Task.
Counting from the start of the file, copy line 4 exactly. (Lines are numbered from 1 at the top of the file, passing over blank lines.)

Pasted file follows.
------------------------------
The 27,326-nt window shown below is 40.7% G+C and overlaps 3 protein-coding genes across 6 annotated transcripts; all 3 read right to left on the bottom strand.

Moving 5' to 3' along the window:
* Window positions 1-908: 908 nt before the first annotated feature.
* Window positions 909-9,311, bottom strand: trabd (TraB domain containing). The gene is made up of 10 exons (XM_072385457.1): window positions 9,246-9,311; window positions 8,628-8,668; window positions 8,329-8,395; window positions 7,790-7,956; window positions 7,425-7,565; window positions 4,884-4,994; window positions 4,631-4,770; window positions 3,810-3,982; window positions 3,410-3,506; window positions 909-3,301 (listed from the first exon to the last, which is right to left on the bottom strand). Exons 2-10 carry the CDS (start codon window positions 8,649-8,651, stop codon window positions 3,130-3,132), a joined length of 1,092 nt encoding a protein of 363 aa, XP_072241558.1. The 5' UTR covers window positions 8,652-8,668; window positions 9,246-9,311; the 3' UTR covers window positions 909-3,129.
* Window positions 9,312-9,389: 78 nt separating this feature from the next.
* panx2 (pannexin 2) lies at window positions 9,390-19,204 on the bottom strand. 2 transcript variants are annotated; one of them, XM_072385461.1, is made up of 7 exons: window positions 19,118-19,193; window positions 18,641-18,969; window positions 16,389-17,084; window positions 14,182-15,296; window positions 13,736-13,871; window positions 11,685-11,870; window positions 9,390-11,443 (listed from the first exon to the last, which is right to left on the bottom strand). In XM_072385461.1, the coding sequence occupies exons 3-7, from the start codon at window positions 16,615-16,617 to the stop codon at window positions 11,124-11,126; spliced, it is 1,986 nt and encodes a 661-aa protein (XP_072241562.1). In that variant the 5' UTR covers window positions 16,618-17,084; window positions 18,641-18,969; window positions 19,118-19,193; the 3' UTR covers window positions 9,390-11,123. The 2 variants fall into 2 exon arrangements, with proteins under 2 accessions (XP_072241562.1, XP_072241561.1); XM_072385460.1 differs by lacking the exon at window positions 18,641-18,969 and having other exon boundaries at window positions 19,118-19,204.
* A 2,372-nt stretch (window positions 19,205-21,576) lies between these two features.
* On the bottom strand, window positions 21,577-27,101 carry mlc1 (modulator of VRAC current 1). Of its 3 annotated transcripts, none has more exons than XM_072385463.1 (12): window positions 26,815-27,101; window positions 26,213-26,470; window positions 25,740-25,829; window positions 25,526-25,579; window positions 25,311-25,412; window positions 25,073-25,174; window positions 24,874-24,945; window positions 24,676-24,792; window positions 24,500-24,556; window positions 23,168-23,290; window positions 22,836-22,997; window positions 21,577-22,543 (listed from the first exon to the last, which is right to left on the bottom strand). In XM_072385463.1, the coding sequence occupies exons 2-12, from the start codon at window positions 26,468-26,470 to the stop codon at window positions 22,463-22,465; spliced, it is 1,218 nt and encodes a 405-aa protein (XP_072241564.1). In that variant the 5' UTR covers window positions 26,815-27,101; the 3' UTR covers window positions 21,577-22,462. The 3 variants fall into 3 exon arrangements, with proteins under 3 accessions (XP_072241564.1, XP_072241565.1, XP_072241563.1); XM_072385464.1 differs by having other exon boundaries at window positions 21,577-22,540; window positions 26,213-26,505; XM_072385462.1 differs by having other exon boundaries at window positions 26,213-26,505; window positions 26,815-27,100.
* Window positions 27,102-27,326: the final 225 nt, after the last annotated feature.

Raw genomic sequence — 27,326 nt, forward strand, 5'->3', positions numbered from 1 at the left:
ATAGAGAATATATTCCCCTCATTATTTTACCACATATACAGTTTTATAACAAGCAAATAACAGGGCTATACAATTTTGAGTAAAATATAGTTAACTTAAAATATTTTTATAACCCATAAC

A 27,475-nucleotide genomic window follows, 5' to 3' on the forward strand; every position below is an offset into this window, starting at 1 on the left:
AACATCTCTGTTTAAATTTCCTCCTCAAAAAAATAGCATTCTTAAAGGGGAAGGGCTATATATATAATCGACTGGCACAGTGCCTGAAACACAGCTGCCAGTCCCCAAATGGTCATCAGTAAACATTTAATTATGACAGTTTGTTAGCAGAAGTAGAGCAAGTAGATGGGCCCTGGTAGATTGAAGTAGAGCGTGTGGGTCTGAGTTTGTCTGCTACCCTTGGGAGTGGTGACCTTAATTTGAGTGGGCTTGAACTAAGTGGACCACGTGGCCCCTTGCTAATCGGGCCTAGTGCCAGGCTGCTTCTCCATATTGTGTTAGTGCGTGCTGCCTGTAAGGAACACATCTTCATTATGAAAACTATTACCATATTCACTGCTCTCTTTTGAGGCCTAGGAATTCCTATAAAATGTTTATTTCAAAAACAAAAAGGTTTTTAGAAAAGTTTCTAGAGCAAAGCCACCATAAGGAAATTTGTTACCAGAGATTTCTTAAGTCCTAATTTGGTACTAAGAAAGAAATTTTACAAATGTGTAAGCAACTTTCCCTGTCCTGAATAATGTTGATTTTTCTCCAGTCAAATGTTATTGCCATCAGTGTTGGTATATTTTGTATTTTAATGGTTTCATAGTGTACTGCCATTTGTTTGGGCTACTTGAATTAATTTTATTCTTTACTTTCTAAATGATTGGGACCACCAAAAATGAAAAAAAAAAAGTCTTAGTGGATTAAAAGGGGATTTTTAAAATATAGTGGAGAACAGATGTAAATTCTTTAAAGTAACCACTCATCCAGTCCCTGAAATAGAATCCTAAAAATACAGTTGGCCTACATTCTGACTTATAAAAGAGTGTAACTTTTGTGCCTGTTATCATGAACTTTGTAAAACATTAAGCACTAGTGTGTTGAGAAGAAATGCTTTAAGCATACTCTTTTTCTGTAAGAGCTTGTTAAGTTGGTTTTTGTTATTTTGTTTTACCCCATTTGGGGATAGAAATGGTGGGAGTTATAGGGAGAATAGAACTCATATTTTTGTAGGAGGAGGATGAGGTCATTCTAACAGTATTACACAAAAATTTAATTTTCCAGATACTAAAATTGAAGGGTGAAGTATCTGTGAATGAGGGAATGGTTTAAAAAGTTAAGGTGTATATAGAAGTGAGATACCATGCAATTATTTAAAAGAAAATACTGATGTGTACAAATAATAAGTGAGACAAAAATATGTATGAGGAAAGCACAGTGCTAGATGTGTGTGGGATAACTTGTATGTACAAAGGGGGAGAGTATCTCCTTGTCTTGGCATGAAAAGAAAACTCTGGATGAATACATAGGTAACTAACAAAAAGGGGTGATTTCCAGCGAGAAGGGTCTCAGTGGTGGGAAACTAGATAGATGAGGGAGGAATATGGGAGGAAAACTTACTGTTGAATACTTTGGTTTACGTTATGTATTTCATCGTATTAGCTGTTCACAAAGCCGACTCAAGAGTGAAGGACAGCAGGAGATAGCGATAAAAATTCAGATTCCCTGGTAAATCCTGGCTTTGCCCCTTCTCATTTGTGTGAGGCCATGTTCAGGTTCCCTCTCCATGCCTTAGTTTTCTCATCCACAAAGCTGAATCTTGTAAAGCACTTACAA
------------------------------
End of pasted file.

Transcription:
* Window positions 909-9,311, bottom strand: trabd (TraB domain containing). The gene is made up of 10 exons (XM_072385457.1): window positions 9,246-9,311; window positions 8,628-8,668; window positions 8,329-8,395; window positions 7,790-7,956; window positions 7,425-7,565; window positions 4,884-4,994; window positions 4,631-4,770; window positions 3,810-3,982; window positions 3,410-3,506; window positions 909-3,301 (listed from the first exon to the last, which is right to left on the bottom strand). Exons 2-10 carry the CDS (start codon window positions 8,649-8,651, stop codon window positions 3,130-3,132), a joined length of 1,092 nt encoding a protein of 363 aa, XP_072241558.1. The 5' UTR covers window positions 8,652-8,668; window positions 9,246-9,311; the 3' UTR covers window positions 909-3,129.